I said “Joe, what happened? You look great!” He said that following his last visit he was reading his problem list and office note (Beth Israel Deaconess was one of the principal sites in the OpenNotes study, through which patients can view their visit notes through our patient portal). He saw the word “obesity” on his problem list and in his note as a potential contributor to many of his problems. Even though I used the term in the office and type my notes while he is in the room with me (which I do for most of my visits), he says there was something about seeing it on the screen that suddenly struck him. He said, “I decided I don’t want to be that guy–I want to be healthy.”
Soon after that he bought a FitBit and challenged 16 friends and family across the country to compete with him. He started going to the gym every day, power walking on a treadmill, weight training, and then doing another aerobic session. In two months he racked up 1 million steps (an average of 16,000 per day). He also greatly improved his diet. He monitored his weight and blood pressure at the gym, and as his weight and blood pressure dropped it further reinforced his behavior changes.
Joe was happy with his improvements, but now finds he notices his excessive weight when he looks in the mirror and it bothers him — motivating him to want to lose more. His wife and overweight friends are concerned that he’s overdoing it, but he’s undeterred.
More importantly, almost all of the symptoms that were bothering him at his prior visit had vanished. He no longer required any of the medications I had newly prescribed.
What can we learn from Joe’s story?
1. Allowing patients to view their medical records online lowers barriers to patient engagement;
2. We don’t need to sugar-coat our office notes, thinking like Colonel Jessup that “You can’t handle the truth”; while pejorative language has no place in the medical record, the medical terms we use to describe conditions, including obesity, can be motivating to some patients (even though it may be off-putting or even painful at first);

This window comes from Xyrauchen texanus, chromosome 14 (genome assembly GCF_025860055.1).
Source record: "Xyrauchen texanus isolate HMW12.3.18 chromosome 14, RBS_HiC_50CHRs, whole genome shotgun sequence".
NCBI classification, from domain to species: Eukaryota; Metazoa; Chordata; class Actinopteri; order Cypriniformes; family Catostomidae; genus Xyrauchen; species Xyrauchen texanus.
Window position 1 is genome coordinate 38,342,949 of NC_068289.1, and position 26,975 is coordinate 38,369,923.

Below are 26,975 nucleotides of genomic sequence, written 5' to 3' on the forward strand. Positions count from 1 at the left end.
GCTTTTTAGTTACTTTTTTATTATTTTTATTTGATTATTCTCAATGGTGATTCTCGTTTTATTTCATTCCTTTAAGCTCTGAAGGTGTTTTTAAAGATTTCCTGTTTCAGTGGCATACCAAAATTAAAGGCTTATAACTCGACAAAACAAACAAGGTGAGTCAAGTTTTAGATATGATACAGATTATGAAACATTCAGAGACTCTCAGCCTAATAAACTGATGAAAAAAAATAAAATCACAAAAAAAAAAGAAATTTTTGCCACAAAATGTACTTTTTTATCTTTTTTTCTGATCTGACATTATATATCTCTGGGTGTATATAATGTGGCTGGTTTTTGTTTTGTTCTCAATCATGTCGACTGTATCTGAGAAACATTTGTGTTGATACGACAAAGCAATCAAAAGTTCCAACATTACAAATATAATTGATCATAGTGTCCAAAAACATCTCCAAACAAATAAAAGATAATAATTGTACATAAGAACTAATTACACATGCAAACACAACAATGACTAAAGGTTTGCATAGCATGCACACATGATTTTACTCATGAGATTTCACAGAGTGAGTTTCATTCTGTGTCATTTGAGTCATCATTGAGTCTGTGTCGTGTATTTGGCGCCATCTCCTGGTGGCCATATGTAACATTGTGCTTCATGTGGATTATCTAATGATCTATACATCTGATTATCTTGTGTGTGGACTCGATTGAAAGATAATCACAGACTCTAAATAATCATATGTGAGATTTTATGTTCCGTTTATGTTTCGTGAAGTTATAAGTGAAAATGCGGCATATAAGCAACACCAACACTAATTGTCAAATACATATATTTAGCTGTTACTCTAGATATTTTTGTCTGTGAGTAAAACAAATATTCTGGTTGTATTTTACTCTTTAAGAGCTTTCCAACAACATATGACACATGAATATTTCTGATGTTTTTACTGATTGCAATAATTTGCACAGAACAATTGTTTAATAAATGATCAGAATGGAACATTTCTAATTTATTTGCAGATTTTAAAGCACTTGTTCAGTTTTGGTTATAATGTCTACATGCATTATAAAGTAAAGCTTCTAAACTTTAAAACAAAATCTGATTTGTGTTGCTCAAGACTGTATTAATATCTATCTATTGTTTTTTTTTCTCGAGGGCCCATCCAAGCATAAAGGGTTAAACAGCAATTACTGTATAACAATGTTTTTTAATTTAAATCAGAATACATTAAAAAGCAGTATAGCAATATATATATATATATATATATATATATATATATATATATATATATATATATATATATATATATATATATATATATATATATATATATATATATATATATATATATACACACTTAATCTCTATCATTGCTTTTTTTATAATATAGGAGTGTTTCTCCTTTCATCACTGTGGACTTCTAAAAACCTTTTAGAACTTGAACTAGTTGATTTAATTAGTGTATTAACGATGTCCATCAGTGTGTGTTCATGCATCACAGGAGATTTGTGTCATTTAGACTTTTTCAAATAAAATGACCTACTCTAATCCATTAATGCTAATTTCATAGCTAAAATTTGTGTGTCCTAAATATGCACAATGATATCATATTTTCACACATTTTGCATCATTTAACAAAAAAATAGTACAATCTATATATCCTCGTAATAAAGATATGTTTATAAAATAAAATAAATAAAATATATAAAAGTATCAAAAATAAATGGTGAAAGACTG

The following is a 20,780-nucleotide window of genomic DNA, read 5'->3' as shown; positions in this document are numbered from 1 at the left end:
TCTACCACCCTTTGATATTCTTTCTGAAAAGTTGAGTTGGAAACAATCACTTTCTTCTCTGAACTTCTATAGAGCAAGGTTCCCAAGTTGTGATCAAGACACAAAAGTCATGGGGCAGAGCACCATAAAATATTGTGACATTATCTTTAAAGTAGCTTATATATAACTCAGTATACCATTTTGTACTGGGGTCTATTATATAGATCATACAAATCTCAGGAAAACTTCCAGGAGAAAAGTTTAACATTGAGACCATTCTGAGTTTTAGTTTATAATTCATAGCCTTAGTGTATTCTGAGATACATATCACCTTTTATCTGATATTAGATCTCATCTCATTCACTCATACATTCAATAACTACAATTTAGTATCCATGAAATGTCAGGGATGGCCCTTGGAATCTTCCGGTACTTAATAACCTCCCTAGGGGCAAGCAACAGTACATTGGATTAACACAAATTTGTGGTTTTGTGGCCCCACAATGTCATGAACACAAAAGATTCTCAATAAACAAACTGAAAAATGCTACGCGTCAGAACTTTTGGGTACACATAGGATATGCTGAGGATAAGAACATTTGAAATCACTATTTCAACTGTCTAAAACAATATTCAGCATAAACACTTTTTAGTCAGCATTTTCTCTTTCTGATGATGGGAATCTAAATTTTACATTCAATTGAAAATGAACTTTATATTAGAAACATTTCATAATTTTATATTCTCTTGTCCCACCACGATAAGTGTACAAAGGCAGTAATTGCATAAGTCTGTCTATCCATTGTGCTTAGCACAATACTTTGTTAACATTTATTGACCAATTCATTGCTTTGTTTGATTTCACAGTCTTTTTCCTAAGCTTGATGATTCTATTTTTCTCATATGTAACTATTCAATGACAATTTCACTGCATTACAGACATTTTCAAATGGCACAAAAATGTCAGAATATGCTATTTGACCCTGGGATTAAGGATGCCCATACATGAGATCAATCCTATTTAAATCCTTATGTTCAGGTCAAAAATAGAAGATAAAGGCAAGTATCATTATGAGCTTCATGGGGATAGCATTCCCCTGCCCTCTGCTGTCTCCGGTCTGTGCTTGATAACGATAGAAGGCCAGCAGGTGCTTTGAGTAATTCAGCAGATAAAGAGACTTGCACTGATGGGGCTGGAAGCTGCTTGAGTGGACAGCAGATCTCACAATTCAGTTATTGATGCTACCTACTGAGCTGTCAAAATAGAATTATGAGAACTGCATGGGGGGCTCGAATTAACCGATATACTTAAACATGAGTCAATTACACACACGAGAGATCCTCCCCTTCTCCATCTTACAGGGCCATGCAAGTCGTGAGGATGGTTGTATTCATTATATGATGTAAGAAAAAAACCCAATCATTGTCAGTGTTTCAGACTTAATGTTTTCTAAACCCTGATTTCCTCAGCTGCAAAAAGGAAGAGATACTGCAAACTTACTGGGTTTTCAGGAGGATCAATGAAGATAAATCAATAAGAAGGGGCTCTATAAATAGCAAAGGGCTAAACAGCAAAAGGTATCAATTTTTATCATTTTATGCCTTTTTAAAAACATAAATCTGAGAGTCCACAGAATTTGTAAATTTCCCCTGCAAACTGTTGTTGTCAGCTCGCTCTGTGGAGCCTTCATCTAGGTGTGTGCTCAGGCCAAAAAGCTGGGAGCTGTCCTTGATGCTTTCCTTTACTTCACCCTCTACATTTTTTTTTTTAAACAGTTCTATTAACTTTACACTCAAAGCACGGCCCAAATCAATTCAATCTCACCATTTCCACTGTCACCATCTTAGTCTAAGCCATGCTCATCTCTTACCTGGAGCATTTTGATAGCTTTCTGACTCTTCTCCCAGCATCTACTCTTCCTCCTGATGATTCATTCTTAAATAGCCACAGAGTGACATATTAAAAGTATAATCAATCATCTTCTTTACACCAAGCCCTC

3. Fitness tracking devices, particularly when coupled with friendly competition, can serve as a powerful motivator;
4. Self-measurement, of weight for example, can show patients the impact of maintaining a care plan (and sometimes qualitative self-observation can be motivating);
5. It can take years for motivational interviewing and exhortations to have an impact (contrast this with some patients learning about a dangerous condition and making dramatic changes to their lifestyle), and finally,
6. Lifestyle changes, while difficult for many patients, can positively impact many symptoms as well as, or better, than medications (and at a fraction of the cost—something we have known for a long time but often gets lost in the frantic time crunch in the office with the allure of easily prescribing drugs and other expensive treatments.
While I realize that not every patient is like Joe, we should try as many ways as we can to engage individuals in their health and health care. The lessons here are instructive.
Let me know what you think in the comments below.
- Christakis NA, Fowler, JH. The spread of obesity in a large social network over 32 years. N Engl J Med 2007; 357:370-379. Available at: http://www.nejm.org/doi/full/10.1056/NEJMsa066082. Accessed February 22, 2016. ↩
- Hamilton MG, Hamilton DG, Zderic TW. Role of low energy expenditure and sitting in obesity, metabolic syndrome, type 2 diabetes, and dardiovascular disease. diabetes care. Diabetes. 2007 Nov;56(11):2655-67. Available at: http://diabetes.diabetesjournals.org/content/56/11/2655.full Accessed February 22, 2016.↩
Copyright: © 2016 Danny Z. Sands. Published here under license by The Journal of Participatory Medicine. Copyright for this article is retained by the author, with first publication rights granted to the Journal of Participatory Medicine. All journal content, except where otherwise noted, is licensed under a Creative Commons Attribution 3.0 License. By virtue of their appearance in this open-access journal, articles are free to use, with proper attribution, in educational and other non-commercial settings.